Depression – A New Finding May Unlock The Mystery Of Depression

Number of reported cases of depression continues to grow despite the best efforts of the brightest medical minds. But perhaps there is some light at the end of this very dark tunnel as brain scan technology continues to unveil some clues as to why treatments have been less than effective up to this point.

According to a recent study conducted by the National Institute of Health one clue lies in the area of the brain known as the hypothalamus.

The hypothalamus is located near the center of the base of the brain and directs workings of the autonomic nervous system, which regulates vital, involuntary functions such as blood pressure, appetite, body temperature, sleep, and thirst. The hypothalamus also directs the hormonal activities of the pituitary gland.

It also is the area of the brain which many of the most prescribeddepression and anxiety medications targets. Sometimes successfully and sometimes not successfully. What the NIH found in a study using advanced brain scan technology on laboratory mice is that in order for depression medications to be effective new cells must be generated in the hypothalamus. They also found that new cell generation doesn’t necessarily occur automatically.

In this study exercise was used successfully to produce the required new cell generation needed for successful treatment of the condition.

So this very preliminary research seems to suggest that exercise helps improve the success rate of many depression medications. That said, there is a distinct possibility that certain popular prescription medications for depression will not work without at least a menial amount of new cell production.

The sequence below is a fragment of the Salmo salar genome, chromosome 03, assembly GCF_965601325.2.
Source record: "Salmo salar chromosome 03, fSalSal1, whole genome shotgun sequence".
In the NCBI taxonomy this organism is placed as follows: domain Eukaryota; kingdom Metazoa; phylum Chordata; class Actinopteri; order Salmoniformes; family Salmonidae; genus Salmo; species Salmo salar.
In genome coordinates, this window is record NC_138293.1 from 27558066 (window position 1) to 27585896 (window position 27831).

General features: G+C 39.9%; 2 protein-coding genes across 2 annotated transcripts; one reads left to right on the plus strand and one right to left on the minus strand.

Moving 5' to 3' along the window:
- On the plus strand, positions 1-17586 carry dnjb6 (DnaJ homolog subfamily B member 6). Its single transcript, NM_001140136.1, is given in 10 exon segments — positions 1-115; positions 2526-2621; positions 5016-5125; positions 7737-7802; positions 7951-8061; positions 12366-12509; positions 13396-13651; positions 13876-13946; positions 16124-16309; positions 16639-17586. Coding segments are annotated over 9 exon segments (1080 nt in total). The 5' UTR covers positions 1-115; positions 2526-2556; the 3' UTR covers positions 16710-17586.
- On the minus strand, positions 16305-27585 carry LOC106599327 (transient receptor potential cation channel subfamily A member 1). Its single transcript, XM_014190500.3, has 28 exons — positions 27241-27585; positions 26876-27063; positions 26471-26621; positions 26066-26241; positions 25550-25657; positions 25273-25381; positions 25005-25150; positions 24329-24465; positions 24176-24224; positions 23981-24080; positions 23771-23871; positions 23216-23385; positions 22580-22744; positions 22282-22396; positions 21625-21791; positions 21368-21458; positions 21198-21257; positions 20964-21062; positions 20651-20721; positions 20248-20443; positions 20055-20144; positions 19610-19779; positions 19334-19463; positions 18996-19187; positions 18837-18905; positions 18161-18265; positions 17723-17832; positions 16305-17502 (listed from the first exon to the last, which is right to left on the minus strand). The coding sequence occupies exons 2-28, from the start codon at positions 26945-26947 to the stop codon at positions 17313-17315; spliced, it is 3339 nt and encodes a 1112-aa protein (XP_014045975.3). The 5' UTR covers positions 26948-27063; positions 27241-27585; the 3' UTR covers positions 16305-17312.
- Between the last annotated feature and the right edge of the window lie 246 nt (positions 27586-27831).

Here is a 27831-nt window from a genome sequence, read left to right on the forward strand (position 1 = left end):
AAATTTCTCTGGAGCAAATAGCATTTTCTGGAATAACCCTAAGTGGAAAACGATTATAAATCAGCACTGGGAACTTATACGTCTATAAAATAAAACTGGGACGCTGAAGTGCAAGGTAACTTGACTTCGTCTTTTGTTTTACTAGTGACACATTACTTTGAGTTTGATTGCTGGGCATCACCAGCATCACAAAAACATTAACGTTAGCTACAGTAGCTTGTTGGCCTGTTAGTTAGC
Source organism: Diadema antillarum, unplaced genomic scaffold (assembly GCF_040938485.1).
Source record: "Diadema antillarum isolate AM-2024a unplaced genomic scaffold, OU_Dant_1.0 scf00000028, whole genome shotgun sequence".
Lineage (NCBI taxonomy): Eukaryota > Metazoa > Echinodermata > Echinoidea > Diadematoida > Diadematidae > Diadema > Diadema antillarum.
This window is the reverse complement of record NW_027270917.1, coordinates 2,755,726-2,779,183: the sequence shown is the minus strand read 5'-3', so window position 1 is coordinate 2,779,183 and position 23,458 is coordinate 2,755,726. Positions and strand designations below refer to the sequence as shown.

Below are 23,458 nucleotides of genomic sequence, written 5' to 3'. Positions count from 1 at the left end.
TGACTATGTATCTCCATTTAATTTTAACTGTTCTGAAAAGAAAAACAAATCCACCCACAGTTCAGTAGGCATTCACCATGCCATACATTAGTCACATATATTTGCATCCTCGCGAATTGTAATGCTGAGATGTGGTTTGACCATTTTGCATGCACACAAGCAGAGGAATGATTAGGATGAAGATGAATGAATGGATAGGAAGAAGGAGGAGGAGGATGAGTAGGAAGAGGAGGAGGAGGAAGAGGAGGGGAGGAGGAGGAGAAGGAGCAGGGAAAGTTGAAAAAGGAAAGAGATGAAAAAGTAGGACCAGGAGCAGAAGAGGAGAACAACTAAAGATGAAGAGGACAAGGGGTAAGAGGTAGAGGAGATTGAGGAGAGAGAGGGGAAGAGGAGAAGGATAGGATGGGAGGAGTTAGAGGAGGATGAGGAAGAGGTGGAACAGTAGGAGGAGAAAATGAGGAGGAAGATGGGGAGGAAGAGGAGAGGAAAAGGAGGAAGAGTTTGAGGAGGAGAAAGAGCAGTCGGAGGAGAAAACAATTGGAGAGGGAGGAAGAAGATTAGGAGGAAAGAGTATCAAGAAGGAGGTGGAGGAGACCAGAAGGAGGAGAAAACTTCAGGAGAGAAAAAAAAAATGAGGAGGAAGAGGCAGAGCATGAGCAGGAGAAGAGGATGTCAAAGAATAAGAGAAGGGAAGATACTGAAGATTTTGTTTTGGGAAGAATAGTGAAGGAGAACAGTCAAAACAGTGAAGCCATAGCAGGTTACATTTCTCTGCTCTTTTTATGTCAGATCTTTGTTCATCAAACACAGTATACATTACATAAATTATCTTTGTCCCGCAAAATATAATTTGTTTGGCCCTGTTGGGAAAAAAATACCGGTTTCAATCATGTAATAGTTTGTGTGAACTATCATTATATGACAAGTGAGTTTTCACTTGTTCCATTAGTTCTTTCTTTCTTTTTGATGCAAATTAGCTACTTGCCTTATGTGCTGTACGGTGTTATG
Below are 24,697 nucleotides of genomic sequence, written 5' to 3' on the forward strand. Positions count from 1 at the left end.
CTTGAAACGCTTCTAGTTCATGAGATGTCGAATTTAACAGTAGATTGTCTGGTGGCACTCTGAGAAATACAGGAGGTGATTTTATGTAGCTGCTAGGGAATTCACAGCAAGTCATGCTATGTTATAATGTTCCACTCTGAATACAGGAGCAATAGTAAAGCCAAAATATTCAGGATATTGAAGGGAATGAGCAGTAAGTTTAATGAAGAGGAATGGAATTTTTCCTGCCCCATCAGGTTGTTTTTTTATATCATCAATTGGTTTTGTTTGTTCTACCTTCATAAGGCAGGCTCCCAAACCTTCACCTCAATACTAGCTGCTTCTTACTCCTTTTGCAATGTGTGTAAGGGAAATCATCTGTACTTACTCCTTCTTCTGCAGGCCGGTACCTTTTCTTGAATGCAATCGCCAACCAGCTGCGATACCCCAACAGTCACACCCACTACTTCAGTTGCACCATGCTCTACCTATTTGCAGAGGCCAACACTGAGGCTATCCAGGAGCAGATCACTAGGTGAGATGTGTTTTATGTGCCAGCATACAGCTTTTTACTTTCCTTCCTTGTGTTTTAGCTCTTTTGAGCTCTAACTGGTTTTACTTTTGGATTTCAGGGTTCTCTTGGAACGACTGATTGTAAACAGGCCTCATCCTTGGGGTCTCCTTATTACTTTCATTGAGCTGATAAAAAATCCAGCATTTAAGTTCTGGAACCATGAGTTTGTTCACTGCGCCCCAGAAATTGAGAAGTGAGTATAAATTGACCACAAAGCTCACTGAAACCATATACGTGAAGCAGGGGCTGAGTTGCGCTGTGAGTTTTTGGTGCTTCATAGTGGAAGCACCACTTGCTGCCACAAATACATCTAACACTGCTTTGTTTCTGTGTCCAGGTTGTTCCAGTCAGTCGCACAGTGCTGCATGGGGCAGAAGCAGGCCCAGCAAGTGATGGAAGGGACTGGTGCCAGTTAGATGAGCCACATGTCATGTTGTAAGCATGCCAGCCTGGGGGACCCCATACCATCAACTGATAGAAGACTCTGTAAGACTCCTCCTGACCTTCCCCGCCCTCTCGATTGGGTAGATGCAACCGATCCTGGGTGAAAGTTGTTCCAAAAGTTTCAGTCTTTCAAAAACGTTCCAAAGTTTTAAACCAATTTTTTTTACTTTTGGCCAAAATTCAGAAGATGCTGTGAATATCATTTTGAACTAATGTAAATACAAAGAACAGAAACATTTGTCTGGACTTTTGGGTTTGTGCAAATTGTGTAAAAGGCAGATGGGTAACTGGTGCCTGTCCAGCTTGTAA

For years it has been known that exercise helps the body produce feel good endorphins such as serotonin that helps reduce depression andanxiety and is often recommended by doctors for those with depression. But by no means is exercise the only action that can help boost mood.

Other examples would be exposure to light, nostalgic smells, eating chocolate in moderation, massage therapy, a stimulating positive conversation, helping others and meditation.

But the question here is do these other activities boost new cell production in the hypothalamus in the same way as exercise does? Is it possible that herbal and homeopathic remedies for mild depression and anxiety could trigger the hypothalamus to produce new cells? Could the NIH finding in fact be the reason that omega 3 fatty acids, found in abundance in cold water fatty fish and fish oil supplements, seem to help with depression?

At this point no one really knows but this latest research is certainly an exciting area of mental health research worth keeping a close eye on both from a convention medicine point of view as well as a natural health perspective.